The men had been cleared for relocation here by the Ministry of Defence following years of service.
But as the Taliban began to capture large swathes of the country last month, they and their families received letters from the Home Office telling them they would not be allowed into the UK on the grounds they posed a risk.
No further explanation was given or right of appeal offered – leaving them trapped and fearing reprisals for their time helping western interests.
Now, lawyers representing one of the interpreters have taken the Home Office to court to demand it either reverse the decision or give a greater explanation for why the man is suddenly considered a danger.
In a special hearing at the High Court on Friday night, a judge ordered the government to provide those further details within 24 hours – something it is yet to do.
“These men were there for the British Army in Afghanistan,” said Rehana Popal, the specialist immigration barrister working on the case. “They did tours with the soldiers, helped them connect with local communities, did vital work.
“Now we are not only turning our back on them, we are saying, ‘actually you’re a threat to us’? It is horrible. How on earth is it possible the MOD can accept you and then at the 11th hour – at the most dangerous hour – the Home Office can come along and say no? It is deplorable. It does not make sense.”
The man she is representing at the High Court is likely to become a benchmark for all other interpreters in the same situation. If his case can be successfully appealed it will give succour for other refusals to be challenged.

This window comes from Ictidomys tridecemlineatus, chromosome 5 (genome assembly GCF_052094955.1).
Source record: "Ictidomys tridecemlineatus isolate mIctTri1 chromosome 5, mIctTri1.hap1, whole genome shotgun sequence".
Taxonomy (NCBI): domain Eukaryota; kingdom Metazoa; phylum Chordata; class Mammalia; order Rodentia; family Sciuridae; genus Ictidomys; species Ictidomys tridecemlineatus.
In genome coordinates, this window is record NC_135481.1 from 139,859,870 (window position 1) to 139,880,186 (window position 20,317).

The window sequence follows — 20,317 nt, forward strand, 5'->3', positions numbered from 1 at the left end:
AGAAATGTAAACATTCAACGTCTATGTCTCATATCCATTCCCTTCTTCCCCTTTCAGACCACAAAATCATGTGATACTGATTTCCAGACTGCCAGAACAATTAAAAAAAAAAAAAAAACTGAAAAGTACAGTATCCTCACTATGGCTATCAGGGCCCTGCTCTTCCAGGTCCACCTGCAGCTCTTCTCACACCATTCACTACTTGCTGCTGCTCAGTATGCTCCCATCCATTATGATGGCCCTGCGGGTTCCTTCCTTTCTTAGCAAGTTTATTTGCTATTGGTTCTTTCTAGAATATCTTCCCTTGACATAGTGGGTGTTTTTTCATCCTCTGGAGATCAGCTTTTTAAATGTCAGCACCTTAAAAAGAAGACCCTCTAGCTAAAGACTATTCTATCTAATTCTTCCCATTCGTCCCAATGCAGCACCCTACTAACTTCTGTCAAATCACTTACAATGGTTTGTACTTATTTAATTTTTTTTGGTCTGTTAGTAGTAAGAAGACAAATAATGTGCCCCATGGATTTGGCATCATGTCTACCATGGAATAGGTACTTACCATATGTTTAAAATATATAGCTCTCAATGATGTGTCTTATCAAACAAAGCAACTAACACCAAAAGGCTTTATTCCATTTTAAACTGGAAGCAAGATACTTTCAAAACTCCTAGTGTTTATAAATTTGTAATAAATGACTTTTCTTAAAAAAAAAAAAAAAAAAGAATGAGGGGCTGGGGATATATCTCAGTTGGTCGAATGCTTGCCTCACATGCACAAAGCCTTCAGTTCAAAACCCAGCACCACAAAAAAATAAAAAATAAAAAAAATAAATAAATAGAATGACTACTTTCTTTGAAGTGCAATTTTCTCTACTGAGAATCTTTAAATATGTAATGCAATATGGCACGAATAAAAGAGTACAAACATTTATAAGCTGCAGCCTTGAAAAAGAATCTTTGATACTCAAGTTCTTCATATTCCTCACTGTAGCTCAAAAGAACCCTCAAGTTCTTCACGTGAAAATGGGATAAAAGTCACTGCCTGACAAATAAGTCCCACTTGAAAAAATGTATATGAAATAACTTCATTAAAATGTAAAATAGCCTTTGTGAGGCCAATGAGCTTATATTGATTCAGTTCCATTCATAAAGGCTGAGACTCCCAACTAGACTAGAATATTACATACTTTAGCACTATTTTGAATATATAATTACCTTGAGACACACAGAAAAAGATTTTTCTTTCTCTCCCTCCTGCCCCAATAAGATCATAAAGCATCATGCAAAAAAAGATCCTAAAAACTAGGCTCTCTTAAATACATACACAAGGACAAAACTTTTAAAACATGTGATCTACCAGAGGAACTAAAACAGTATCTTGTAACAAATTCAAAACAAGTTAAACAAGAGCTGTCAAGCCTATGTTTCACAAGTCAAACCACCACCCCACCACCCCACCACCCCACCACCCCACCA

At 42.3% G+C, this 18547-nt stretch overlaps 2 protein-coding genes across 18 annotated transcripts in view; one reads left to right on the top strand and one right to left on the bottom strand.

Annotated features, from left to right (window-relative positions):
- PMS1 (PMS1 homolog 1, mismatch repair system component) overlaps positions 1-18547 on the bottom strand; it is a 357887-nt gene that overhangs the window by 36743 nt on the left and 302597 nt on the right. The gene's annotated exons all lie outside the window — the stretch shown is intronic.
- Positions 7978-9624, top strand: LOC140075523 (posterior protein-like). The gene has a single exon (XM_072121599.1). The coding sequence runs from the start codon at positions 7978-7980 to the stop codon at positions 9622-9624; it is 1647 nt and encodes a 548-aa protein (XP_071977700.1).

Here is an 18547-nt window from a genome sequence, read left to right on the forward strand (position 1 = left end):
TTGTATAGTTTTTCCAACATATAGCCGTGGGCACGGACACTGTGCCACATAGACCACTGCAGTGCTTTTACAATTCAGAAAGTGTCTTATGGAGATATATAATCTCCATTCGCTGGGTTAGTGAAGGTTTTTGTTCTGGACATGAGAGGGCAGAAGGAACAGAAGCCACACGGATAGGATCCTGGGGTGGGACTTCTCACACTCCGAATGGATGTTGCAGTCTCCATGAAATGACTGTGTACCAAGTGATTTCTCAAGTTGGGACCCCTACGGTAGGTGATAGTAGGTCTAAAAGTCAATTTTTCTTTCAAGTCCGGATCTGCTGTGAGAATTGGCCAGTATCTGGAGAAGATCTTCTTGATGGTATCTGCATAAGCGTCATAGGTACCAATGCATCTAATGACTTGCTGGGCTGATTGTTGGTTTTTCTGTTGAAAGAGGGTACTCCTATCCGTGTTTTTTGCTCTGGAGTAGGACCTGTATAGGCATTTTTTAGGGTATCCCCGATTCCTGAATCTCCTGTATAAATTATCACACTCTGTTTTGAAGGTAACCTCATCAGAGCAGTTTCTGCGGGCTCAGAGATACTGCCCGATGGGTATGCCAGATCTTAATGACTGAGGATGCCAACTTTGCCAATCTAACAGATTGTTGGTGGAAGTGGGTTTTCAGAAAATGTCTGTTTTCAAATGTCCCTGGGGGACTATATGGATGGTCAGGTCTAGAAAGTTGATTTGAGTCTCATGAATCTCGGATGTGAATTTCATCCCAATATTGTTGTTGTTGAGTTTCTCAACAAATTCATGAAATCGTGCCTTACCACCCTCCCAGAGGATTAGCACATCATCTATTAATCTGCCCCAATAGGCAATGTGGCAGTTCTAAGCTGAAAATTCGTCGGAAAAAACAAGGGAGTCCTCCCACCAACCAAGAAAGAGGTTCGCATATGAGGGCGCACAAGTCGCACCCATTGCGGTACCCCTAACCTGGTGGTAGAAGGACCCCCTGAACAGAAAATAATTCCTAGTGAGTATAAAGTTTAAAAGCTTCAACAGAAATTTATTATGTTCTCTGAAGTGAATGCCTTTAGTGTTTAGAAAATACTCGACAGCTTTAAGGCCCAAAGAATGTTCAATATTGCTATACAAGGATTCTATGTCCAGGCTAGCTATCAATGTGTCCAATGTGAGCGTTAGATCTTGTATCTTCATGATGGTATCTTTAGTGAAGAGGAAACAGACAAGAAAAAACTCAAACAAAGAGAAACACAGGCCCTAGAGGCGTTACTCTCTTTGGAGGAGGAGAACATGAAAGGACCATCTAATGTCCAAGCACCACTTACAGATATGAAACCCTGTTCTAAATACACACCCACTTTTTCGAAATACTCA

Although The Independent is not naming him at his request, he is currently hiding in a village close to Kabul with his wife and six children, who are all 13 and under.
Speaking from there, he revealed that armed Taliban fighters were patrolling the area and had threatened to kill him. Just last week, he was shot at as he made his way to Kabul Airport in an attempt to plead his case there. The bullet grazed the 38-year-old’s neck.
He said: “This is the time for the British army to help me because I helped them.”
And he added: “The village is very dangerous. The Taliban is here and armed so…this is difficult for me. I just want the British government to help me. There is no reason why they reject my case…My kids – they are kids. The situation for them is very bad…Everyone here knows I was an interpreter for the British army, for the US army.”
The man worked for British forces between 2011 and 2012. That time was sandwiched in between almost a decade working with the US from 2007-11 and then again from 2012-16.
Although he has distant family who are known to be members of the Taliban, he says both the American army and the MOD were made aware of these links before he started working for them more than a decade ago.
His own application to move to the UK was first made as part of the Afghan Relocations and Assistance Policy scheme in May 2021 when it became clear that US forces would be leaving the country. That was approved by the MOD the same month – but then overruled by the Home Office in a letter on 30 July.
The Home Office said it would not comment on individual cases but said that since the start of the current evacuation on 15 August, more than 10,000 people had been airlifted from the country.